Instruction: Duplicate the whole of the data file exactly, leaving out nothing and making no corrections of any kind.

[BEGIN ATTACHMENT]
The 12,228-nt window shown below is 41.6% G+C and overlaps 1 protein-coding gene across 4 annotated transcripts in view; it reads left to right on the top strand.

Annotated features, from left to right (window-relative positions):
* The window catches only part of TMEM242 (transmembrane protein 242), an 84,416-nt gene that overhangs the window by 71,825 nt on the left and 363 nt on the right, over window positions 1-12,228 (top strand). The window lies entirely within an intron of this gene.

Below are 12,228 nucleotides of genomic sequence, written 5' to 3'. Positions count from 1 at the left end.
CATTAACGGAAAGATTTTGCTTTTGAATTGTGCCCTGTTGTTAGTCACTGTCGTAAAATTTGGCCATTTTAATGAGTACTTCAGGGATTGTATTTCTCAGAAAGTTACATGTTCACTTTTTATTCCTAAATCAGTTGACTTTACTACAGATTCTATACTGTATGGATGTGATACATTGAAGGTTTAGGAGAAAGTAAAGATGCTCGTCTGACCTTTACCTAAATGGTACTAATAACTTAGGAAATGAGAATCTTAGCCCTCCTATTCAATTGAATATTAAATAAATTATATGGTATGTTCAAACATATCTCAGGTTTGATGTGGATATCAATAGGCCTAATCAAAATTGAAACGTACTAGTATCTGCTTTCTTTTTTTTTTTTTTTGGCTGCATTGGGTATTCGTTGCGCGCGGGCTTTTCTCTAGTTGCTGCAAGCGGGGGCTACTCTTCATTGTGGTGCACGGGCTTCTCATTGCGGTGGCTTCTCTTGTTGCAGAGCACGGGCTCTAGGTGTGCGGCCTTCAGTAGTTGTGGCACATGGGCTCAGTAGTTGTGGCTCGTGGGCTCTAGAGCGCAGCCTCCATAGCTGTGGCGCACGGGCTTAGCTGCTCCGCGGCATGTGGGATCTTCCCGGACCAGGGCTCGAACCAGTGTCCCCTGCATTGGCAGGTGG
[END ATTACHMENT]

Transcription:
The 12,228-nt window shown below is 41.6% G+C and overlaps 1 protein-coding gene across 4 annotated transcripts in view; it reads left to right on the top strand.

Annotated features, from left to right (window-relative positions):
* The window catches only part of TMEM242 (transmembrane protein 242), an 84,416-nt gene that overhangs the window by 71,825 nt on the left and 363 nt on the right, over window positions 1-12,228 (top strand). The window lies entirely within an intron of this gene.

Below are 12,228 nucleotides of genomic sequence, written 5' to 3'. Positions count from 1 at the left end.
CATTAACGGAAAGATTTTGCTTTTGAATTGTGCCCTGTTGTTAGTCACTGTCGTAAAATTTGGCCATTTTAATGAGTACTTCAGGGATTGTATTTCTCAGAAAGTTACATGTTCACTTTTTATTCCTAAATCAGTTGACTTTACTACAGATTCTATACTGTATGGATGTGATACATTGAAGGTTTAGGAGAAAGTAAAGATGCTCGTCTGACCTTTACCTAAATGGTACTAATAACTTAGGAAATGAGAATCTTAGCCCTCCTATTCAATTGAATATTAAATAAATTATATGGTATGTTCAAACATATCTCAGGTTTGATGTGGATATCAATAGGCCTAATCAAAATTGAAACGTACTAGTATCTGCTTTCTTTTTTTTTTTTTTTGGCTGCATTGGGTATTCGTTGCGCGCGGGCTTTTCTCTAGTTGCTGCAAGCGGGGGCTACTCTTCATTGTGGTGCACGGGCTTCTCATTGCGGTGGCTTCTCTTGTTGCAGAGCACGGGCTCTAGGTGTGCGGCCTTCAGTAGTTGTGGCACATGGGCTCAGTAGTTGTGGCTCGTGGGCTCTAGAGCGCAGCCTCCATAGCTGTGGCGCACGGGCTTAGCTGCTCCGCGGCATGTGGGATCTTCCCGGACCAGGGCTCGAACCAGTGTCCCCTGCATTGGCAGGTGG